There was a time, not so many years ago, when a message from your bank popping up on your computer monitor would have been downright unwelcome. When befriending your bank on a social network was unthinkable. Complain to your bank and get a written personal response in minutes? Don't make us laugh ...

Even as recently as a year ago, published Why Social Media Is a Waste of Time for Most Banks & Credit Unions, arguing that social media is useless for the financial sector.

Well, as we know, that's all changing. Banks and other financial institutions are becoming increasing social: because they have to (customers are demanding it) and because they want to (win our custom by engaging with us).

Banks can see the benefits of social media for:

  • Customer Service (for example, the @askciti Twitter account)
  • Research and Development (in the way that First Direct uses its First Direct Lab to develop and road test new products)
  • Insight - what better way to learn what your customers are saying about you?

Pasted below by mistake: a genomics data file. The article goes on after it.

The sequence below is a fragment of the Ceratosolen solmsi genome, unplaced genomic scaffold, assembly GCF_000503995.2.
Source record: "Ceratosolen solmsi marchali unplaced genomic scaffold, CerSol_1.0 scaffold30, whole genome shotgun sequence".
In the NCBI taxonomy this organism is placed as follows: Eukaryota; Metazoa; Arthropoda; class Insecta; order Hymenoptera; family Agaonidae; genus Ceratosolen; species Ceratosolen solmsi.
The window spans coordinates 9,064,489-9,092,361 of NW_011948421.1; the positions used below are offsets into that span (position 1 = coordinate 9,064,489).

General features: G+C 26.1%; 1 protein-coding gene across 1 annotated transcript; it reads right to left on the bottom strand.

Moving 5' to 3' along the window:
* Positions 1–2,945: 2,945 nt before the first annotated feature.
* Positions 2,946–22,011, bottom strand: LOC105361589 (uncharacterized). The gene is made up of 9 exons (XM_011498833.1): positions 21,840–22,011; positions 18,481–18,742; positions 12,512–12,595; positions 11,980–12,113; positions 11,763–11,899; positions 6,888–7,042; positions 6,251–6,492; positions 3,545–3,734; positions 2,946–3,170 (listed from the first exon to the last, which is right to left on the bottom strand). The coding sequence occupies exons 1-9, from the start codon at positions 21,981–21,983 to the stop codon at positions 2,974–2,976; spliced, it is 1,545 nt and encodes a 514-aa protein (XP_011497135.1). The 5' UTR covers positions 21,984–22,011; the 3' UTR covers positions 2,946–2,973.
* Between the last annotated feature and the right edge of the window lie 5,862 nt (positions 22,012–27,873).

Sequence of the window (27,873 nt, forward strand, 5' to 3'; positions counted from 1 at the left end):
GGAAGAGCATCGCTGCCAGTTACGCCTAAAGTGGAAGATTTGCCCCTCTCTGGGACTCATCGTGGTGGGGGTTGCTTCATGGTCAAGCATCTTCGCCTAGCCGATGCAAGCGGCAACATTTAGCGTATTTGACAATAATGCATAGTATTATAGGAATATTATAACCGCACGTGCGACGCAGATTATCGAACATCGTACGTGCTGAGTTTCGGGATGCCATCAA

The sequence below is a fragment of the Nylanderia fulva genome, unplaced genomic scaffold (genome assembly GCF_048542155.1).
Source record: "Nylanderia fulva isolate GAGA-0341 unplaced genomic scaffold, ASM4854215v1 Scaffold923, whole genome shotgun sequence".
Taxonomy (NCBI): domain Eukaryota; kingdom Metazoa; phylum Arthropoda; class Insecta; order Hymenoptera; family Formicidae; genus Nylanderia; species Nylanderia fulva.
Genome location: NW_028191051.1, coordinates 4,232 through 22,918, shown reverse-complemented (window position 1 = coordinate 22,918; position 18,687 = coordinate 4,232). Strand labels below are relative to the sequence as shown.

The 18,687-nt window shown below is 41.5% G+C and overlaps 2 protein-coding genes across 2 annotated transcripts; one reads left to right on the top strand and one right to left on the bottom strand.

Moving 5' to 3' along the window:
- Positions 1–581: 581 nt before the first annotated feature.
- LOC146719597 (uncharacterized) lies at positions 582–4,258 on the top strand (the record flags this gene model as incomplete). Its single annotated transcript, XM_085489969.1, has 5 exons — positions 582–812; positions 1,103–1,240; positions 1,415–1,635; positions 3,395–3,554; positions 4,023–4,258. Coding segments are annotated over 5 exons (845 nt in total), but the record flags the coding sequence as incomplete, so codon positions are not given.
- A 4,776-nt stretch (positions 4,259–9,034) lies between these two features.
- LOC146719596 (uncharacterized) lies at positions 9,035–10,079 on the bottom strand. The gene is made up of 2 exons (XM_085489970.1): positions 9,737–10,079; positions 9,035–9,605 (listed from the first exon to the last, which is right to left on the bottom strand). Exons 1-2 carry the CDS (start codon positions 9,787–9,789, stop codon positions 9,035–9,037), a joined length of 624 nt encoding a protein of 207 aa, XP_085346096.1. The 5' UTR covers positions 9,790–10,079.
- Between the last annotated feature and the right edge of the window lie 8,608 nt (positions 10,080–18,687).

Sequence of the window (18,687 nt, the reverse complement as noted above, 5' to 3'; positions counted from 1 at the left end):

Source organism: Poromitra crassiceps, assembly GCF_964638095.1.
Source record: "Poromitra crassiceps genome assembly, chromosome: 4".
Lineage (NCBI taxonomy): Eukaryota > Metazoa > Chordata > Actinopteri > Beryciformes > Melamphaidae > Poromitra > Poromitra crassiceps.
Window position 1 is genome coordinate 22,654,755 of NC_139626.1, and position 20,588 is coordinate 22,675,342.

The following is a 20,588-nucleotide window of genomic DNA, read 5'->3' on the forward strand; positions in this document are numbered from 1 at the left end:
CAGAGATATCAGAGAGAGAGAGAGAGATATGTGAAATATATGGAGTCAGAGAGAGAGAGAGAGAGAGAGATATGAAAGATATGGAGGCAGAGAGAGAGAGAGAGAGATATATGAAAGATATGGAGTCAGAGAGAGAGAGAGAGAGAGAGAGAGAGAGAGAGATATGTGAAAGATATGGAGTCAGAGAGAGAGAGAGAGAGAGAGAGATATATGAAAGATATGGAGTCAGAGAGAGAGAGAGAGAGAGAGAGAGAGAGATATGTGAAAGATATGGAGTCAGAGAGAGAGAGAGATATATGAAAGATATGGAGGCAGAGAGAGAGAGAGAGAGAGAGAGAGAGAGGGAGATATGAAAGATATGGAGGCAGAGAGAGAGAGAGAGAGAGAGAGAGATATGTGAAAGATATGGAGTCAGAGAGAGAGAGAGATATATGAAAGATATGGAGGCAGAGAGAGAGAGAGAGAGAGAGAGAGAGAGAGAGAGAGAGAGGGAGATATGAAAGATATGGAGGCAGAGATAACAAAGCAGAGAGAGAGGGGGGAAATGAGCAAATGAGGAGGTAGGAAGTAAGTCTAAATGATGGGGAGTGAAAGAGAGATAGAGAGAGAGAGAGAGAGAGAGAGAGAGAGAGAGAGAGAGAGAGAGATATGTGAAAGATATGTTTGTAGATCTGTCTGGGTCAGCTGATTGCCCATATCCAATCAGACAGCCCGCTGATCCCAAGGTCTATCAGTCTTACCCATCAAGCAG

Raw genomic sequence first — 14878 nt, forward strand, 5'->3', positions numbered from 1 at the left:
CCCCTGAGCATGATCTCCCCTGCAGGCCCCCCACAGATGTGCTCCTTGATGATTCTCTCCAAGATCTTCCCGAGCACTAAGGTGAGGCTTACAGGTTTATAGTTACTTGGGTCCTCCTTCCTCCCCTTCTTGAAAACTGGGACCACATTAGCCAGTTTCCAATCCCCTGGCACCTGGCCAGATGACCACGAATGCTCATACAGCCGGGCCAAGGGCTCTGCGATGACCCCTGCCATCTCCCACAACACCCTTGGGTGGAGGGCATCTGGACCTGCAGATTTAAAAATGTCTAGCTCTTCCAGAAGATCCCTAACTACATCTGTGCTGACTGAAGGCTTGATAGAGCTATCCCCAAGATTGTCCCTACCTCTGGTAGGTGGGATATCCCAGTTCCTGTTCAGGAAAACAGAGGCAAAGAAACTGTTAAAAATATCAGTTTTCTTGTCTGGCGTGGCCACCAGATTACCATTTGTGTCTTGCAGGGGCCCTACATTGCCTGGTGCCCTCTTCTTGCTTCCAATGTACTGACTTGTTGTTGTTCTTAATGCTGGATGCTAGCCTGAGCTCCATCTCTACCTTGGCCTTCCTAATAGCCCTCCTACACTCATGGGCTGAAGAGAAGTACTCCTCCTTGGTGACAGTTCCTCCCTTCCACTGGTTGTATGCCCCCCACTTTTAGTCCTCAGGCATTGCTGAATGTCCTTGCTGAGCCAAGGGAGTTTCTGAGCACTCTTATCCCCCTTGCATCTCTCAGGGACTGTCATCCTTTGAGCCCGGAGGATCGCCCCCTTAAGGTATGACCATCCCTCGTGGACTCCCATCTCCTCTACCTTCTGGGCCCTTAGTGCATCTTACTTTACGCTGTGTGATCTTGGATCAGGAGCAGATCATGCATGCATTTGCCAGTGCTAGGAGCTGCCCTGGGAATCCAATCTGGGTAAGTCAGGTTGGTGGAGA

• Recruitment (JP Morgan’s Facebook community gives potential employees sneak preview)
  • Sharing information, for example about your corporate responsibility programme
  • Creating brand ambassadors
  • Reaching a younger audience, as HSBC does so successfully with its Facebook student programme.

But it's a steep learning curve for financial organisations: learning how to work within the tightly regulated environment; how to set rules for their communities; how to control staff social media use; learning how to accept and respond to criticism; moderate and engage.

eModeration has consulted experts in the field (including the redoubtable Christophe Langlois) and looked at examples where social media is being used intelligently. Our Guide to to Managing Social Media Engagement for Financial Organisations (free to download from our site) includes advice on developing and managing online customer communities as well as offering guidance on handling potential social media crises.